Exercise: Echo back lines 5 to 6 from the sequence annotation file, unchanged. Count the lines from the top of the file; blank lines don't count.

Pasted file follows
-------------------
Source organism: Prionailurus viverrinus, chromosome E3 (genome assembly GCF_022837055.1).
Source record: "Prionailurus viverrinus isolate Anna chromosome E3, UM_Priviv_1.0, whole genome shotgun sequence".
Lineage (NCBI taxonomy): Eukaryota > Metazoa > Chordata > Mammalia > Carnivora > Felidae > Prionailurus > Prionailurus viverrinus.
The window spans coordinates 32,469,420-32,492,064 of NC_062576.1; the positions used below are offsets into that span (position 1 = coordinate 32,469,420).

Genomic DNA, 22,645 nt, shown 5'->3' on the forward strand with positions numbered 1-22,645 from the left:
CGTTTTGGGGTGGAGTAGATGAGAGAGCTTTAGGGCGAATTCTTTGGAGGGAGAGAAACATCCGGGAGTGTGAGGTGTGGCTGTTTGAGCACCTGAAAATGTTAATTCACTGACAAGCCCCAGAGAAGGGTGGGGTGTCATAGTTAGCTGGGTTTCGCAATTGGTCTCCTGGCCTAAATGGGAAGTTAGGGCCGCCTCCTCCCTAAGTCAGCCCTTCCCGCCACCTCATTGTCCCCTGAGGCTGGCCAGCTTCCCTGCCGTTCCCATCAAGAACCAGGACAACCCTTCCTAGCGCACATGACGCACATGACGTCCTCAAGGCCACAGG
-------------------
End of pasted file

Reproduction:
Genomic DNA, 22,645 nt, shown 5'->3' on the forward strand with positions numbered 1-22,645 from the left:
CGTTTTGGGGTGGAGTAGATGAGAGAGCTTTAGGGCGAATTCTTTGGAGGGAGAGAAACATCCGGGAGTGTGAGGTGTGGCTGTTTGAGCACCTGAAAATGTTAATTCACTGACAAGCCCCAGAGAAGGGTGGGGTGTCATAGTTAGCTGGGTTTCGCAATTGGTCTCCTGGCCTAAATGGGAAGTTAGGGCCGCCTCCTCCCTAAGTCAGCCCTTCCCGCCACCTCATTGTCCCCTGAGGCTGGCCAGCTTCCCTGCCGTTCCCATCAAGAACCAGGACAACCCTTCCTAGCGCACATGACGCACATGACGTCCTCAAGGCCACAGG